<p>Tony Newman 646-335-5384<br />
Roseanne Scotti 609-610-8243</p>
Trenton, NJ—On Monday, November 14, the Assembly Judiciary Committee will consider Assembly Bills 3507 (Sponsors: Assemblypersons McKeon (D-Essex, Morris), Burzichelli (D-Salem, Cumberland, Gloucester), Caputo (D-Essex), Johnson (D-Bergen), Oliver (D-Essex, Passaic) and 4098 (Sponsors: Assemblypersons Oliver (D-Essex, Passaic), Caputo (D-Essex) which would roll back New Jersey’s historic bail reform law that was enacted in 2014. The hearing will convene at 10:00 am in Committee Room 12, on the 4th floor of the State House Annex.
In 2014, the Legislature approved, and the Governor signed, legislation that transformed New Jersey’s pretrial system by basing pretrial release decisions on risk rather than resources. Instead of giving individuals a set money bail amount, the new law provides for a range of nonfinancial release decisions for low-risk individuals and will allow truly dangerous individuals to be detained pending trial with speedy trial protections. Voters overwhelmingly approved this new fairer and more effective decision in a ballot referendum in November 2014.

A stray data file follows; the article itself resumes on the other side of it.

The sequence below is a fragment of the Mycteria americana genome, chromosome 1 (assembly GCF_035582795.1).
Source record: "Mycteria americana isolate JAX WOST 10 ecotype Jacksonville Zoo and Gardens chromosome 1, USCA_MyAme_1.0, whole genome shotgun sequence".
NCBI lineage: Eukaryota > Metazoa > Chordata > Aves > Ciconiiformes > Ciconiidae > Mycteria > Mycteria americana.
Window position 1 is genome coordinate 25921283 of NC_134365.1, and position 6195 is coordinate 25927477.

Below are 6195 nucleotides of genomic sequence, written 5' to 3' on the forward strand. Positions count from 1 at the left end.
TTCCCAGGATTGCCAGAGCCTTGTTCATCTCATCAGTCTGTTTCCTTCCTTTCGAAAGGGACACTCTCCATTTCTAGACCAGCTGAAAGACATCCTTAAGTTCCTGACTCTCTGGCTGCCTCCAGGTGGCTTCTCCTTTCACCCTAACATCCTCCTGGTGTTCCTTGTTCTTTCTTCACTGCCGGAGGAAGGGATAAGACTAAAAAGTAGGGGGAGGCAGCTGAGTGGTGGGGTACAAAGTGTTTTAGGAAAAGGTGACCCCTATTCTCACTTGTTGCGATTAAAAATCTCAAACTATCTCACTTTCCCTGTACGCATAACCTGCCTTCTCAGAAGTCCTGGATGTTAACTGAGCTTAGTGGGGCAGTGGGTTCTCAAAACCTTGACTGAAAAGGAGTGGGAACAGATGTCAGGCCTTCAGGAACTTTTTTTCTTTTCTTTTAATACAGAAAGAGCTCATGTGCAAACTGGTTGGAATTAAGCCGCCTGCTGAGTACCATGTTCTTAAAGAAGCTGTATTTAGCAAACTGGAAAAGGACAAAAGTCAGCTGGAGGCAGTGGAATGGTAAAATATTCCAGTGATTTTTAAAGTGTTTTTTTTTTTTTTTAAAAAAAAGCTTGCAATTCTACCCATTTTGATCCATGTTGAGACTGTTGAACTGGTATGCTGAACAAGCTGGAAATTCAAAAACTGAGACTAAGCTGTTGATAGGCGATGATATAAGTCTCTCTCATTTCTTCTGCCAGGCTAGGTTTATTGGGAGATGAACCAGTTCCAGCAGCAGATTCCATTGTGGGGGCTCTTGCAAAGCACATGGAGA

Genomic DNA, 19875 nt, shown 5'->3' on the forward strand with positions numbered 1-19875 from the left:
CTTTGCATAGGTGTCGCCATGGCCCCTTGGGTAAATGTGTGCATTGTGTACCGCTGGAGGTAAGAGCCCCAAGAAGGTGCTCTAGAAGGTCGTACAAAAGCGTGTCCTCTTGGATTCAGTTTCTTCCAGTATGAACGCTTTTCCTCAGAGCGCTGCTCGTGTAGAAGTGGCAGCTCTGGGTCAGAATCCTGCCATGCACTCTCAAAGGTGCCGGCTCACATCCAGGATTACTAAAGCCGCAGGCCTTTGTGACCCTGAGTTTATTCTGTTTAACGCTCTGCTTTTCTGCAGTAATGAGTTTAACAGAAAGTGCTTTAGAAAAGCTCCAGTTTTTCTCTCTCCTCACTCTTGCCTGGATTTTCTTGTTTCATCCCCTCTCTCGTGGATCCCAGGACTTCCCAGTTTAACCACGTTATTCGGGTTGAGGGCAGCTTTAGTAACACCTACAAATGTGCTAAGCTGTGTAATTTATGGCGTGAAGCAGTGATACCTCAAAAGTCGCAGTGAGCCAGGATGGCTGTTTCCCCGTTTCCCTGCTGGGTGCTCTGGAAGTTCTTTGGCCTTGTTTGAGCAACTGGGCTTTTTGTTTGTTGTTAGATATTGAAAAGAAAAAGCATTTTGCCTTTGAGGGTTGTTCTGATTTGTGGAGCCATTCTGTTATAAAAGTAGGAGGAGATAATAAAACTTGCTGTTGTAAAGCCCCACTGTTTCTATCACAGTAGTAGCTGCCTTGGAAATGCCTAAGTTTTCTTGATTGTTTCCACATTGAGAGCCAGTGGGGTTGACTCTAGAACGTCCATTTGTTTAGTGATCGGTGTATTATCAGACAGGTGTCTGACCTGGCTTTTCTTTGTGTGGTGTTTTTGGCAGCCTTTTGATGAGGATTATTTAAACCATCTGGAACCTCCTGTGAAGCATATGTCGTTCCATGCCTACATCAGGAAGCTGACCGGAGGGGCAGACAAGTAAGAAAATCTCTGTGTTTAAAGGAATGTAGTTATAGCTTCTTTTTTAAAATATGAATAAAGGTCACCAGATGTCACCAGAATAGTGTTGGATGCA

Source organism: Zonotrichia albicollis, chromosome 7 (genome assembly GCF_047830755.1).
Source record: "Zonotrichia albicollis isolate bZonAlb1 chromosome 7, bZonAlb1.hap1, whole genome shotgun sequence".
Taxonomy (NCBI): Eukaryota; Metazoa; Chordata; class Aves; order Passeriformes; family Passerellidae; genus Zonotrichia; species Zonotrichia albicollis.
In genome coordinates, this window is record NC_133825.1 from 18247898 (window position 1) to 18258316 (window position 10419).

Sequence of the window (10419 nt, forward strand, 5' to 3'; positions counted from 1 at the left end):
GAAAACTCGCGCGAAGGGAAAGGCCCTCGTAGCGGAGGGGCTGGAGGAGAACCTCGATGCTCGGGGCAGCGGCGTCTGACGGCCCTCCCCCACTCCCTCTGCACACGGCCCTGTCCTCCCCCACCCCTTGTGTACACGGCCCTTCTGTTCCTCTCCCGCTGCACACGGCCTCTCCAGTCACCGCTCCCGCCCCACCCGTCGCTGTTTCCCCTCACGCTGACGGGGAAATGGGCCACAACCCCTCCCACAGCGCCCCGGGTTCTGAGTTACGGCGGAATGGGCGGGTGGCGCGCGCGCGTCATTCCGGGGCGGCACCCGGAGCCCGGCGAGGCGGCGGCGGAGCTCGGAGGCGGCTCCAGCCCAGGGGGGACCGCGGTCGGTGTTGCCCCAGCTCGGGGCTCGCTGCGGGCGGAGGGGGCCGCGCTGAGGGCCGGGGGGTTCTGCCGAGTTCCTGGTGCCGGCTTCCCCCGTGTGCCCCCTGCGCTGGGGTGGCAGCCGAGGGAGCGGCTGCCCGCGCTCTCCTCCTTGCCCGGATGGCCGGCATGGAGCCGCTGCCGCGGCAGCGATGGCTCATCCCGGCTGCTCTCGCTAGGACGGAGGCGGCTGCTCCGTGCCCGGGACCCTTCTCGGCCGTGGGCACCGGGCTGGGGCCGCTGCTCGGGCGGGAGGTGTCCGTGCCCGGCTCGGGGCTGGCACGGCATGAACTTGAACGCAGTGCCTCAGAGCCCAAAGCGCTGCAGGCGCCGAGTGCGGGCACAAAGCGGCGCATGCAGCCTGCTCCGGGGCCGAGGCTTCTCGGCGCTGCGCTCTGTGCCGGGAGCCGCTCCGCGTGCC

Under the proposed legislation, money bail would again become the main mechanism for pretrial release. Outraged advocates have vowed to fight the legislation saying that the proposed legislation would return New Jersey to an unfair, outdated and discriminatory system.
“New Jersey became a national model when it reformed its bail system,” says Roseanne Scotti, New Jersey State Director of the Drug Policy Alliance. “Since New Jersey passed its bail reform law, numerous other states and the federal government have launched initiatives to do away with money bail.”
A 2013 jail population analysis conducted by Luminosity in partnership with the Drug Policy Alliance found that: